I’m not the first person to say that if you want to get Americans to care about an issue, hit them in their pocketbooks. Which is why Netflix—purveyor of fine streaming content to more than 40 million Americans, and consumer of about a third of all Internet traffic (as of 2012)—is the one company that may be able to get the public to notice, and maybe even care about the fuzzy, hard-to-explain-in-a-bumper-sticker, why-should-I-care issue of net neutrality.
As you may have read, the United States Court of Appeals for the District of Columbia ruled this month against the concept of net neutrality. In English: They decided that Internet providers didn’t have to treat all traffic differently, and could slow (perhaps a competitor?) or speed (perhaps a paid sponsor or partner?) different content sources as they please.
Of course, the one company that has the most to lose from this decision is Netflix, which has the distinction of being an entity that simultaneously gobbles up the largest share of Internet traffic, relies the most on speedy service (you think those HD videos are gonna look as crisp under the threat of throttle?), and is the most threatening to the business core business model that cable ISPs are built on (hello cord-cutters!).
So, despite the fact that Netflix is downplaying any affects of the ruling on their business, it most definitely had an immediate and noticeable impact on the company’s stock price (an impact that was mitigated by a recent announcement largely favorable subscriber numbers—what a roller coaster!).
Still, Netflix is the one company that could get the general public to take notice that net neutrality actually matters. That’s because, quite simply, if and when 40 million Americans wake up to a significantly higher monthly bill, something’s gonna give.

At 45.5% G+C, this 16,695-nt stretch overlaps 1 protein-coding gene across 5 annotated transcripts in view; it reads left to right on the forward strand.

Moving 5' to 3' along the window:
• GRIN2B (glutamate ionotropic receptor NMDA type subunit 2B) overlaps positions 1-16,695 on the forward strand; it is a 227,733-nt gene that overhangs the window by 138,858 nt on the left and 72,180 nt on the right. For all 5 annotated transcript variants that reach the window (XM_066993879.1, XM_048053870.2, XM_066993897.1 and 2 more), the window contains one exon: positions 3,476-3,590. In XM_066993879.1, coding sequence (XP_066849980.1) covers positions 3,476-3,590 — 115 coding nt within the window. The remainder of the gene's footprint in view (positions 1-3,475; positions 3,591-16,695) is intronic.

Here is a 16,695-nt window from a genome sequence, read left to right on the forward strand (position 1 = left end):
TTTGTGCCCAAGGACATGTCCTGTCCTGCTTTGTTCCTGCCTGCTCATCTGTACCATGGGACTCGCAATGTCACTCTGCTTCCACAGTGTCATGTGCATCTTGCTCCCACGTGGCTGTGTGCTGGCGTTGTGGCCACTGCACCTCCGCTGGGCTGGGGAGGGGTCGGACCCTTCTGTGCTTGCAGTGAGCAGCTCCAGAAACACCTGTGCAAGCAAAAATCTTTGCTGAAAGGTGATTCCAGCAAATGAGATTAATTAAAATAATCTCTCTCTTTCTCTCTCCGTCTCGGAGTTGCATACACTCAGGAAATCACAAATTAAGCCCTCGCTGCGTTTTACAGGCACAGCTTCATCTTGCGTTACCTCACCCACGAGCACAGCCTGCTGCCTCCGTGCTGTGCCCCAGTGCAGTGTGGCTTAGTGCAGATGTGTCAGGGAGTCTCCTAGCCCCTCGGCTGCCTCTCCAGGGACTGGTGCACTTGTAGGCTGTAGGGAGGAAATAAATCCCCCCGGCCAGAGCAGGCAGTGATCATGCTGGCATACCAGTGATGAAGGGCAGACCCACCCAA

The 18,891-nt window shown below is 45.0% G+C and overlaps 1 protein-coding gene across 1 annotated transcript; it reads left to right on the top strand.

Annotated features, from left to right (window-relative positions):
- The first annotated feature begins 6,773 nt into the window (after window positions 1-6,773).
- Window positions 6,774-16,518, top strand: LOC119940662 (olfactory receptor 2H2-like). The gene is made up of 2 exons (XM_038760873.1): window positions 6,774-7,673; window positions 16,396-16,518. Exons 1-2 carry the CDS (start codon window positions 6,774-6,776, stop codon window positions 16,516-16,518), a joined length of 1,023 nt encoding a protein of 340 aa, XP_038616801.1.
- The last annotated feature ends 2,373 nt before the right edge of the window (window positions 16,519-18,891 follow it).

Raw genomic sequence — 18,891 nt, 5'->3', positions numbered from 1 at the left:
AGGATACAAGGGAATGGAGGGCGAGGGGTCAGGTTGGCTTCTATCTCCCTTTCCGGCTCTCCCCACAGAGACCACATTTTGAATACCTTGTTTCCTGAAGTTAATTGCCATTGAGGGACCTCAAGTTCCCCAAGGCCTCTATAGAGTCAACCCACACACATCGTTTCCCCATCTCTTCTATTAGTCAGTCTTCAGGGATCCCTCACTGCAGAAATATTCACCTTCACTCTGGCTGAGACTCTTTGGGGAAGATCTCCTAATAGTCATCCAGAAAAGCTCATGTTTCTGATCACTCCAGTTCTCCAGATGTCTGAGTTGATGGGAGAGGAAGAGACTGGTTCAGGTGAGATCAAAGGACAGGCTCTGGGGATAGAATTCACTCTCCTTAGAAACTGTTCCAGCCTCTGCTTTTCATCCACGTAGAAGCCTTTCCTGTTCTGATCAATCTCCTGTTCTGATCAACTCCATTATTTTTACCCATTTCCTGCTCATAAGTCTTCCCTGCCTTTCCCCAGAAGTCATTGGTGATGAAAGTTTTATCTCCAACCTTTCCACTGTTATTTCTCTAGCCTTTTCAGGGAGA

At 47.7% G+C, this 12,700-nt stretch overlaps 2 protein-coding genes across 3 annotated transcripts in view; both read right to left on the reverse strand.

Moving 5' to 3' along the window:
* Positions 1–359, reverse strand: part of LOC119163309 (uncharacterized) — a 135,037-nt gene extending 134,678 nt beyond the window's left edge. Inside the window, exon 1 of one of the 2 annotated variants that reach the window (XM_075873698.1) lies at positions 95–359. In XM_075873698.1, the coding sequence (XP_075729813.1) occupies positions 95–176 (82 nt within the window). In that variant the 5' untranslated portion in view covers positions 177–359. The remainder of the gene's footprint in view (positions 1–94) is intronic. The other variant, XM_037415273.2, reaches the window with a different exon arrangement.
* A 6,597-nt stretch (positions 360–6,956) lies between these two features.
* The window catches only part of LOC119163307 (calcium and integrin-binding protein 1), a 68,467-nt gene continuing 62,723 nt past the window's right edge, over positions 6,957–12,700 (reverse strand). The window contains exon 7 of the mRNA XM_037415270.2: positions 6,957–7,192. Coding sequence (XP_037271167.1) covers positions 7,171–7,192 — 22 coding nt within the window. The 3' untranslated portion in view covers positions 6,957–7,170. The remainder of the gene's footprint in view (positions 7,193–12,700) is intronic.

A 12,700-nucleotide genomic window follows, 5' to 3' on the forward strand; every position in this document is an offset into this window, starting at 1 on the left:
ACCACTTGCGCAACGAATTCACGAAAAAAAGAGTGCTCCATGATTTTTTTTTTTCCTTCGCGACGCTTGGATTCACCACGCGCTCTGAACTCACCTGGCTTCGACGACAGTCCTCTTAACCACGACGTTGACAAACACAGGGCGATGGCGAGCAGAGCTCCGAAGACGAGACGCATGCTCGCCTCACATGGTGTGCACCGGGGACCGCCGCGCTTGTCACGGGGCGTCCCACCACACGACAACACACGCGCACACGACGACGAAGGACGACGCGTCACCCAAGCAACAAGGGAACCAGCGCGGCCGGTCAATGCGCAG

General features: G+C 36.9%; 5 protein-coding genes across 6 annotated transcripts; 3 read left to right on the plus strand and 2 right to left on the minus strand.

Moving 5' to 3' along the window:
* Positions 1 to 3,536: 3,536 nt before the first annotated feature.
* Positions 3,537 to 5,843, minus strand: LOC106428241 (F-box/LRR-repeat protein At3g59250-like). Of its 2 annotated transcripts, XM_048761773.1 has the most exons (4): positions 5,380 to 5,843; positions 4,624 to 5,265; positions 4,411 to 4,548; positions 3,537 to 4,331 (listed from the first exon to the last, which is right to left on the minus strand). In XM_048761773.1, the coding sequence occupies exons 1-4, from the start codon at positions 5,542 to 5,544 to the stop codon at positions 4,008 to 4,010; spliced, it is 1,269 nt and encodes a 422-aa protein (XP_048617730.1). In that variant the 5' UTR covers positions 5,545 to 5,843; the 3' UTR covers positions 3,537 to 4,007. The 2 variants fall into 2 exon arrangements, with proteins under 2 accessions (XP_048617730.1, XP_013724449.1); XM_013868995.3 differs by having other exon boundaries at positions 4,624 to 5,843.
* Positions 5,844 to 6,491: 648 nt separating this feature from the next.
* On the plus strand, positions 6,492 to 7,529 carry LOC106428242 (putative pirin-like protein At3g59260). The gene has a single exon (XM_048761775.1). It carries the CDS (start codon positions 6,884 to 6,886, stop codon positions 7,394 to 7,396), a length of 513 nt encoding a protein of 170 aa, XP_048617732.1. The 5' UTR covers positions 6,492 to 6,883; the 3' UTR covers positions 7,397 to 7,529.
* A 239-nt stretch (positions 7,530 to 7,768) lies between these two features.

Now, assuming cable ISPs do throttle Netflix or strong-arm it into coughing up cash to stream its content at favorable speeds and bit-rates, the company might be well advised to use this as an opportunity to launch a PR offensive that lets the public know exactly what is happening and how it affects them. One of the reasons few people outside the tech world seem to have heard about net neutrality is that the issue has yet to actually affect the life of anybody in any meaningful way. A huge chunk of the American public suddenly paying more for a bill that many view as indispensable? That’s something even politicians notice.
So, dear Netflix, here’s my totally unsolicited advice: Use your reach, use your presence in so many households, and the fact that you are a rare company for which people still have the warm-and-fuzzies to let the American public know that their beloved streaming service is under assault. Then if the ISPs do decide to play hardball with you in the future, the public—and politicians—might actually have your and net neutrality’s back.